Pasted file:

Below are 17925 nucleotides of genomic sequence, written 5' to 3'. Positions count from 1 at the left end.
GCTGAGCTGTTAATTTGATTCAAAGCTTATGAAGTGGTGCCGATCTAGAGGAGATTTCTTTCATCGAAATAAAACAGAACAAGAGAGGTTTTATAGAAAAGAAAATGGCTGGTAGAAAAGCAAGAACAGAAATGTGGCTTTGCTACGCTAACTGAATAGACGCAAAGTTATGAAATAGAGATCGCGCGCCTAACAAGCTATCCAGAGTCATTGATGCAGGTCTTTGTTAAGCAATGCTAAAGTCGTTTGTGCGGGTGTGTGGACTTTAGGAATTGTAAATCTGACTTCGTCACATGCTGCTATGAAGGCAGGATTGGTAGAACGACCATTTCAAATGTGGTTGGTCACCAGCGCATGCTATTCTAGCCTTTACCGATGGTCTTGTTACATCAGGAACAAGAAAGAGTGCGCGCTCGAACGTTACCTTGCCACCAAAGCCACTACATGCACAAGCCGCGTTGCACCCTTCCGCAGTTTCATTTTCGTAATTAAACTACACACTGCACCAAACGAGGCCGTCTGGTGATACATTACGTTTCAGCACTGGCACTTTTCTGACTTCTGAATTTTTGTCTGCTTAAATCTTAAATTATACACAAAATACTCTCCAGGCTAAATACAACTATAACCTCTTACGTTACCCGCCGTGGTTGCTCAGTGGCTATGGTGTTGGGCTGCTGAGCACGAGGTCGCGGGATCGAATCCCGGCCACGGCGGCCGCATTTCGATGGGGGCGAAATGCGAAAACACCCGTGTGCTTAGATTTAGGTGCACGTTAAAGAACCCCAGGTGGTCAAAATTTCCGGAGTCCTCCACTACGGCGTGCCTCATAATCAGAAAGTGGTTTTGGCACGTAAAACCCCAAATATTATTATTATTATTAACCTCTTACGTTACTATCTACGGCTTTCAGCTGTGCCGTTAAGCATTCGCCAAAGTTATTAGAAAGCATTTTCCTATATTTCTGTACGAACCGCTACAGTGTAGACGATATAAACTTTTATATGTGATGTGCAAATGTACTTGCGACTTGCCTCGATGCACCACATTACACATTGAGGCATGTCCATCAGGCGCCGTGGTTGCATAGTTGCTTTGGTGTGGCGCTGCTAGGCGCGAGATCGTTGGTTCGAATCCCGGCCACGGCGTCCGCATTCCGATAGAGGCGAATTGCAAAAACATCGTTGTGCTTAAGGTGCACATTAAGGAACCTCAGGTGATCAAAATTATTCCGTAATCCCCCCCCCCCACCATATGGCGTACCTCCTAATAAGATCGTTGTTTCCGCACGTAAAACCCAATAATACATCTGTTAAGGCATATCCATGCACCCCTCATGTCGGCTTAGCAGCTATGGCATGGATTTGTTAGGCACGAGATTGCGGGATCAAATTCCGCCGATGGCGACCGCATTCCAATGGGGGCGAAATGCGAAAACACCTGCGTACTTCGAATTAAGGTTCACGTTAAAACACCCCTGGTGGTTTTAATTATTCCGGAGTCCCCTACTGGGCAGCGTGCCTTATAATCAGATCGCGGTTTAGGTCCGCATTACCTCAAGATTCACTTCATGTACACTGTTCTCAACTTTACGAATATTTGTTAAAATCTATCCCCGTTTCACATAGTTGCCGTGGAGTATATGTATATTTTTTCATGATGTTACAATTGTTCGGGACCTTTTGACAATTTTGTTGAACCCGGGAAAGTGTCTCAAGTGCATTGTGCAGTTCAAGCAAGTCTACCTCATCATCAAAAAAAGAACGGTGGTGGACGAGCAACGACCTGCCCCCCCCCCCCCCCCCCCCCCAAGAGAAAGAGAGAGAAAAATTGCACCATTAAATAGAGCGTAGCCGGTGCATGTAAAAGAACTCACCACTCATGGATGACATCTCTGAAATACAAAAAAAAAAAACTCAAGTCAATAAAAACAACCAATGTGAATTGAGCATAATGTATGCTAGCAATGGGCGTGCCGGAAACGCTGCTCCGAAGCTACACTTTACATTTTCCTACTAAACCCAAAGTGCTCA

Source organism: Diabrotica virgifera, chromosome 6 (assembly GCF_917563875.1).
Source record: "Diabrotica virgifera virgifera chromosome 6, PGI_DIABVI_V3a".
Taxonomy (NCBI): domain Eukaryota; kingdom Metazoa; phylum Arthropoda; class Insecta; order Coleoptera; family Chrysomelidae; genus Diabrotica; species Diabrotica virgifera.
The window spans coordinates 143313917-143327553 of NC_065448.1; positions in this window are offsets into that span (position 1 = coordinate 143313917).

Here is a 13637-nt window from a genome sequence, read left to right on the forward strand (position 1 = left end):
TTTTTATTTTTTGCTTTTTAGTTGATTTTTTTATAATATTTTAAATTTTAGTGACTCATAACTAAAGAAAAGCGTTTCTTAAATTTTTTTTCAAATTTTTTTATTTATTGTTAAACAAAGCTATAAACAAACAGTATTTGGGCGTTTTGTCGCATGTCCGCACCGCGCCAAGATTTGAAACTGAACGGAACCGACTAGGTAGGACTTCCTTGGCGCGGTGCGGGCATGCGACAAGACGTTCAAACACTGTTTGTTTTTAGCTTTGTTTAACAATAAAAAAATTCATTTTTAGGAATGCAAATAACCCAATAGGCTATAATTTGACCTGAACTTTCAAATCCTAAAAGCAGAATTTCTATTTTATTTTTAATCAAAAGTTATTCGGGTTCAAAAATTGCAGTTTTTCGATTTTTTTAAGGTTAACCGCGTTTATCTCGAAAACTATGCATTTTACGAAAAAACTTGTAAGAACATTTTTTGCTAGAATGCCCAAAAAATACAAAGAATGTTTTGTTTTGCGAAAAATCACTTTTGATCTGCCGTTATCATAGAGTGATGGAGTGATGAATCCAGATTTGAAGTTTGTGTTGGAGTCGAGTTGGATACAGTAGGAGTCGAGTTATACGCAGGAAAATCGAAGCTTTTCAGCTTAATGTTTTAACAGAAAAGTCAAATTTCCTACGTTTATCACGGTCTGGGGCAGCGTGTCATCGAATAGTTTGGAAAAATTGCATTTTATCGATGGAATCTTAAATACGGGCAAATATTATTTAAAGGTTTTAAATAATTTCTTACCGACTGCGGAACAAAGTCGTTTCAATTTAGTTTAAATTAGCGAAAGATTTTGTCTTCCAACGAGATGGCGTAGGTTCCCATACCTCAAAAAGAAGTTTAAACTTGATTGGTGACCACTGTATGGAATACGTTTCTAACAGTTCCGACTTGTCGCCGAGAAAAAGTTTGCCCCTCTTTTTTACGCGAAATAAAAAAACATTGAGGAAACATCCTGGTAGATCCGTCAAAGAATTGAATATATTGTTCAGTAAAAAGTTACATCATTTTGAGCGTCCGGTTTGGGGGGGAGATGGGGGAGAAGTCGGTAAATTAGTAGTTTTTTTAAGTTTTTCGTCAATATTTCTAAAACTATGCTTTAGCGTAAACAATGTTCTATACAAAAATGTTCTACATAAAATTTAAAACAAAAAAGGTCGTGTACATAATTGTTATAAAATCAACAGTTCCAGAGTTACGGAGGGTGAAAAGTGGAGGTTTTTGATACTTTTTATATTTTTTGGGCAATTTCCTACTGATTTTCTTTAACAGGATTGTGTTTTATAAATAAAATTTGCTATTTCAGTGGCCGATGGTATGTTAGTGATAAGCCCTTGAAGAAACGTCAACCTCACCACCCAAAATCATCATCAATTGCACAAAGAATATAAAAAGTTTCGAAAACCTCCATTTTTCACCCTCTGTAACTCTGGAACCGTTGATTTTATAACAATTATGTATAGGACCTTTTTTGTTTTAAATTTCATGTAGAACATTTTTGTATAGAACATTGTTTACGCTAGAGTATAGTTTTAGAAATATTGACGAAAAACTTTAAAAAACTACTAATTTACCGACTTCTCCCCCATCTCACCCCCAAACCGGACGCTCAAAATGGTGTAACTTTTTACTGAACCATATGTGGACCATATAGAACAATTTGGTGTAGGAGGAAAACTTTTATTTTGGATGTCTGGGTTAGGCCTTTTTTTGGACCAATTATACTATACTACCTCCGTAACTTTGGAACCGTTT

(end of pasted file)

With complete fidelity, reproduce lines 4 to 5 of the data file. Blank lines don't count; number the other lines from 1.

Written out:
Source record: "Diabrotica virgifera virgifera chromosome 6, PGI_DIABVI_V3a".
Taxonomy (NCBI): domain Eukaryota; kingdom Metazoa; phylum Arthropoda; class Insecta; order Coleoptera; family Chrysomelidae; genus Diabrotica; species Diabrotica virgifera.